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Chemistry of the Chernobyl Disaster
Episode 21st July 2022 • Chemistry Connections • Hopewell Valley Student Publication Network
00:00:00 00:11:25

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Chemistry Connections

Chernobyl Disaster

Episode #11  

Welcome to Chemistry Connections, our names are Melissa and Elise and we are your hosts for episode 2 called The Chernobyl Disaster. Today we will be discussing the nuclear disaster in a city in Ukraine called Chernobyl.

Segment 1: Introduction to Chernobyl

The Chernobyl disaster was a nuclear explosion that occurred on April 26th, 1986 at the Chernobyl Nuclear Power Plant No. 4 reactor. The nuclear power plant was located near the city of Pripyat in the northern part of Ukraine, which was a part of the Soviet Union at the time. The explosion of Chernobyl’s number 4 reactor (RBMK-type reactor) released large amounts of radiation into the city. The area within a 30 kilometer radius of Chernobyl is now considered the Chernobyl exclusion zone. To this day, there are still areas in the exclusion zone where the radiation is far too dangerous for human contact. (talk ab how chernobyl is a tourist attraction and people can go see it)

Melissa: Isn’t there a tourist attraction where people can go to Chernobyl?

*Elise put in stuff ab attraction*

The Chernobyl disaster is the worst nuclear disaster in terms of cost and casualties. The initial emergency response alone involved more than 500,000 personnel, which included firefighters, engineers, military troops, police, miners, cleaners and medical personnel. The cost was around 18 billion Soviet rubles, which converts to 68 billion US dollars. 31 people died as an immediate result, but in 2005, it was predicted that as many as 4,000 people could eventually die from radiation exposure. (convo about how it’s almost impossible to calculate cost of lives)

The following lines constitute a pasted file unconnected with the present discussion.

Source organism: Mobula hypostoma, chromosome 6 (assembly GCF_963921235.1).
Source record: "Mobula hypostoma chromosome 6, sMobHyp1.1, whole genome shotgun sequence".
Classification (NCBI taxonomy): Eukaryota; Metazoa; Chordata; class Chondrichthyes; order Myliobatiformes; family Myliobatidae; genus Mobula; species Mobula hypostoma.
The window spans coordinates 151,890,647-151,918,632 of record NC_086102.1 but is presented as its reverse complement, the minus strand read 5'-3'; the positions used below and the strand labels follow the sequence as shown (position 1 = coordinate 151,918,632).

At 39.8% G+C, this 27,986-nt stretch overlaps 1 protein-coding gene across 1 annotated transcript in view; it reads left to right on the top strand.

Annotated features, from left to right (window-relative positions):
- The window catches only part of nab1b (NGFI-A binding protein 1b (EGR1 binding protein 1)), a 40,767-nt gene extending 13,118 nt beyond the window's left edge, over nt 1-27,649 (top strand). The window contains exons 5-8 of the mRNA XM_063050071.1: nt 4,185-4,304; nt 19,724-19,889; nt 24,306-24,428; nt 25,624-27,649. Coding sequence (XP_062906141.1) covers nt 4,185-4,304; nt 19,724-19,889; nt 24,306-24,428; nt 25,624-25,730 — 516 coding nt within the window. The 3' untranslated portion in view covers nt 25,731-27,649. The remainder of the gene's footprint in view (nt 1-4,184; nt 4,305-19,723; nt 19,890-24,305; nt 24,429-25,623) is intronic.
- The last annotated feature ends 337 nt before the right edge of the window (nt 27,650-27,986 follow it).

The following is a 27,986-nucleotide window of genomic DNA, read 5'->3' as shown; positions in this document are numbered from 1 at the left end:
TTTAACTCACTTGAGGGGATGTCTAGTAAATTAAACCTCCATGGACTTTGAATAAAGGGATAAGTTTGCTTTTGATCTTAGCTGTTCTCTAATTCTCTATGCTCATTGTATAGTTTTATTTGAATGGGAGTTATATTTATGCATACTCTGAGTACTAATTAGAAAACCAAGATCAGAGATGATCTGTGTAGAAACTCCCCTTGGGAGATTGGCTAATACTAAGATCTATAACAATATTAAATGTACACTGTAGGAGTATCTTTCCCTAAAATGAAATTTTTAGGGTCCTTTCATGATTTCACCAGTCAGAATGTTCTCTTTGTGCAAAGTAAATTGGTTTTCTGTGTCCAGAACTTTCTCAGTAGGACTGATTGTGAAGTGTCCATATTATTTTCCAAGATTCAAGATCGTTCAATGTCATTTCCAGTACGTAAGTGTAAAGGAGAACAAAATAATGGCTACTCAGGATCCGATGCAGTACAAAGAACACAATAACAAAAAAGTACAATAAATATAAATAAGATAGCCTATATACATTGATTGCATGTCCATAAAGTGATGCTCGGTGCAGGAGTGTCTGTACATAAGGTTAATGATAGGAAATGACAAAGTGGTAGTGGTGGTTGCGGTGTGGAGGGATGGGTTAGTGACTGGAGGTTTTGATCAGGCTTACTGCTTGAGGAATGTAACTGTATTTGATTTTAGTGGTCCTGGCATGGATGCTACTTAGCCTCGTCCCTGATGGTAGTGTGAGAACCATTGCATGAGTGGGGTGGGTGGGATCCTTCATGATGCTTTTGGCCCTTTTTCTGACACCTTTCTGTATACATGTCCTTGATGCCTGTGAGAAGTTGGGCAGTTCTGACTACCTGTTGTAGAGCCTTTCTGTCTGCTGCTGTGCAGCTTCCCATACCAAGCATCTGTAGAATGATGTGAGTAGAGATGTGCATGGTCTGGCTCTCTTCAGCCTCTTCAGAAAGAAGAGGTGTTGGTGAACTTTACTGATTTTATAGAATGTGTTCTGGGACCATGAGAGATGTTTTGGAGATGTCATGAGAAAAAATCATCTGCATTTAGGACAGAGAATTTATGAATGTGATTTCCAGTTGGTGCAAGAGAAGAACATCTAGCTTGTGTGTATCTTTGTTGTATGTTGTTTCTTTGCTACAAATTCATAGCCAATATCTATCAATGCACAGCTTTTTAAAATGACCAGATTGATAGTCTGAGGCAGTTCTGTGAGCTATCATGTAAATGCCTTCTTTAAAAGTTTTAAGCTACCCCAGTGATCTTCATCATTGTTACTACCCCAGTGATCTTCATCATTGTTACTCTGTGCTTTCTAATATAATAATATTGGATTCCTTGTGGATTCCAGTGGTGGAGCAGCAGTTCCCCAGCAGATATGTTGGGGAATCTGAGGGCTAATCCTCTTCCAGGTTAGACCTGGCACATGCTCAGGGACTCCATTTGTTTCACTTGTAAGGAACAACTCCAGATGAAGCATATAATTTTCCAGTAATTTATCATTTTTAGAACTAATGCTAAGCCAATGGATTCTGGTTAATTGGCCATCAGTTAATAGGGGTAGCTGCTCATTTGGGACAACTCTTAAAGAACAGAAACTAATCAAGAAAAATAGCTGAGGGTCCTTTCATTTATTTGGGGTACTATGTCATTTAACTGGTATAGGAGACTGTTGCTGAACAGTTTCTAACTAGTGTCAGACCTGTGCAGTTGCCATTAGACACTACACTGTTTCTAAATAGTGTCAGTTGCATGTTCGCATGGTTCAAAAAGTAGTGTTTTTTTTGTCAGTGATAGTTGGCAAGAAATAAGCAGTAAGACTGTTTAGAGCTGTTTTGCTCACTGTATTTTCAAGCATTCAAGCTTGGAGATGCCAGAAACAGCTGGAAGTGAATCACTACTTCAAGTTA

Melissa: I think it’s really hard to calculate because I think there were lasting effects right?

*Elise talks ab some of the lasting effects*

 Along with human deaths, countless animals were slaughtered in Chernobyl’s surrounding area in fear of their exposure to radiation.

Elise: Let’s look at some of the people who were involved in Chernobyl 

Important people involved: 

Valery Legasov: The main chemist behind the investigation of Chernobyl and his work in its containment as well. He commit suicide ten years after the disaster, partly because he knew he would die sooner because of the radiation exposure. He had a set of audio tapes that he recorded before his death where he described his involvement with Chernobyl in full detail. 

Anatoly Dyatlov: A Soviet engineer and deputy chief engineer for the Chernobyl power plant. He supervised the safety test that resulted in the Chernobyl explosion. He was the main person blamed for the disaster, as he did not follow safety protocols. (he did spend time in jail because it was mainly his negligence that caused the explosion)

Mikhail Gorbachev: leader of the Soviet Union at the time of the explosion

Boris Shcherbina: A Ukrainian Soviet politician who supervised the Chernobyl disaster. He had a really large role in allowing the investigation to receive the information and research that it needed. 

coal miners & firemen: They were people considered the first responders in the incident. There were obviously firemen who were woken up in the middle of the night and had to go and put out the fire. They were heavily exposed to radiation and when they went to the hospital, they had to throw their uniform and equipment in the basement. To this day, the basement of the hospital is one of the most contaminated places and cannot be accessed due to its extreme radiation. (talk ab the scene in the docu maybe) Miners were brought in to dig a tunnel under the reactor to prevent the melting core from contaminating the groundwater. (which would put many lives at risk) It’s approximated that one out of four of the miners died later as a result of radiation poisoning. 

Melissa: now that we know the people who were involved, let’s take a closer look at what happened in Chernobyl